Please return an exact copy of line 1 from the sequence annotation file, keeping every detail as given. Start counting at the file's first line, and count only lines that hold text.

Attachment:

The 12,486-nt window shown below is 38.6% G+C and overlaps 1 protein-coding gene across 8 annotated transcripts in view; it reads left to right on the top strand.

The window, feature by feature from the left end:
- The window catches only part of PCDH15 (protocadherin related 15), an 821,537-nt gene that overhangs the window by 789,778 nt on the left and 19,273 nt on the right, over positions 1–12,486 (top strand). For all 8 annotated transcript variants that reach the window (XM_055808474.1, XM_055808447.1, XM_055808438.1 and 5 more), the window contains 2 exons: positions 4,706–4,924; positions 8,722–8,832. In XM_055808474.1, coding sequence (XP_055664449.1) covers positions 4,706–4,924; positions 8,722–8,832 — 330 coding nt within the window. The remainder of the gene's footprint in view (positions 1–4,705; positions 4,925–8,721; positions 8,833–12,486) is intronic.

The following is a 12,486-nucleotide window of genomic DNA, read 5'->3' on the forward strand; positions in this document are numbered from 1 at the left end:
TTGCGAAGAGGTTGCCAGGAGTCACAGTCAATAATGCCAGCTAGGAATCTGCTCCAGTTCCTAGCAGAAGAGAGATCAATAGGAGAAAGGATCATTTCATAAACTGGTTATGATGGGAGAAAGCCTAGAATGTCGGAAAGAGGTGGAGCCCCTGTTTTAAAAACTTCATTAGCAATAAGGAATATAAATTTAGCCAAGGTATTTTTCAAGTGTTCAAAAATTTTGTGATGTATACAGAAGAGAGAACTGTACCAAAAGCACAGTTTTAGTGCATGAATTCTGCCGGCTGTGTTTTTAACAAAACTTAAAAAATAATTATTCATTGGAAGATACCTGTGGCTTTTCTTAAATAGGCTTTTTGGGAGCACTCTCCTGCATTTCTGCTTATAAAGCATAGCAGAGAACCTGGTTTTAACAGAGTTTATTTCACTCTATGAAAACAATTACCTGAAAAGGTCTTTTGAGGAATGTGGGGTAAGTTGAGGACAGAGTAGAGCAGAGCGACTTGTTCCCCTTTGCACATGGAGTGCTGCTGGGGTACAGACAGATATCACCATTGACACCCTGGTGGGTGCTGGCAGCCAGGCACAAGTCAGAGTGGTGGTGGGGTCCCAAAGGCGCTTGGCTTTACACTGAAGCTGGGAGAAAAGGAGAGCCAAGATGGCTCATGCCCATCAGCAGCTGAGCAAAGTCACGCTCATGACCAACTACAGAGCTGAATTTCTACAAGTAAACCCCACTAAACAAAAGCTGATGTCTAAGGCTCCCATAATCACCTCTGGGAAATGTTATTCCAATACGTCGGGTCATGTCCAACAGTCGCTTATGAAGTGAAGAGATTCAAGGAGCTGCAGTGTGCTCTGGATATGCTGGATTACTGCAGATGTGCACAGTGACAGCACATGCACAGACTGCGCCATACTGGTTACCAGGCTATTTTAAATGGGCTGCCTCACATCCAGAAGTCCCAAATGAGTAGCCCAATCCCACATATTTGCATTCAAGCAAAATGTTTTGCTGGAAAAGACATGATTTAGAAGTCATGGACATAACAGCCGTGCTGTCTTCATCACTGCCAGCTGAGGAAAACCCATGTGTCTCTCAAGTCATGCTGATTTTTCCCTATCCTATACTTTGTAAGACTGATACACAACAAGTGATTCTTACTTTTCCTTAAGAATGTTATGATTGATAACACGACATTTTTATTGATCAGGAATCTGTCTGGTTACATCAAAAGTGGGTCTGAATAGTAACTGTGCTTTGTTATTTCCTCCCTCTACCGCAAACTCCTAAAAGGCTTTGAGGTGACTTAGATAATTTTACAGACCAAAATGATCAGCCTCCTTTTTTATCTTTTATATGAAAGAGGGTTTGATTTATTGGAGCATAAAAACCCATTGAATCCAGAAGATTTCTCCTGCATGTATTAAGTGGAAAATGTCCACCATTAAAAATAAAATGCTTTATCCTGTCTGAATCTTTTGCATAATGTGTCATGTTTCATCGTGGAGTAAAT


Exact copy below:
The 12,486-nt window shown below is 38.6% G+C and overlaps 1 protein-coding gene across 8 annotated transcripts in view; it reads left to right on the top strand.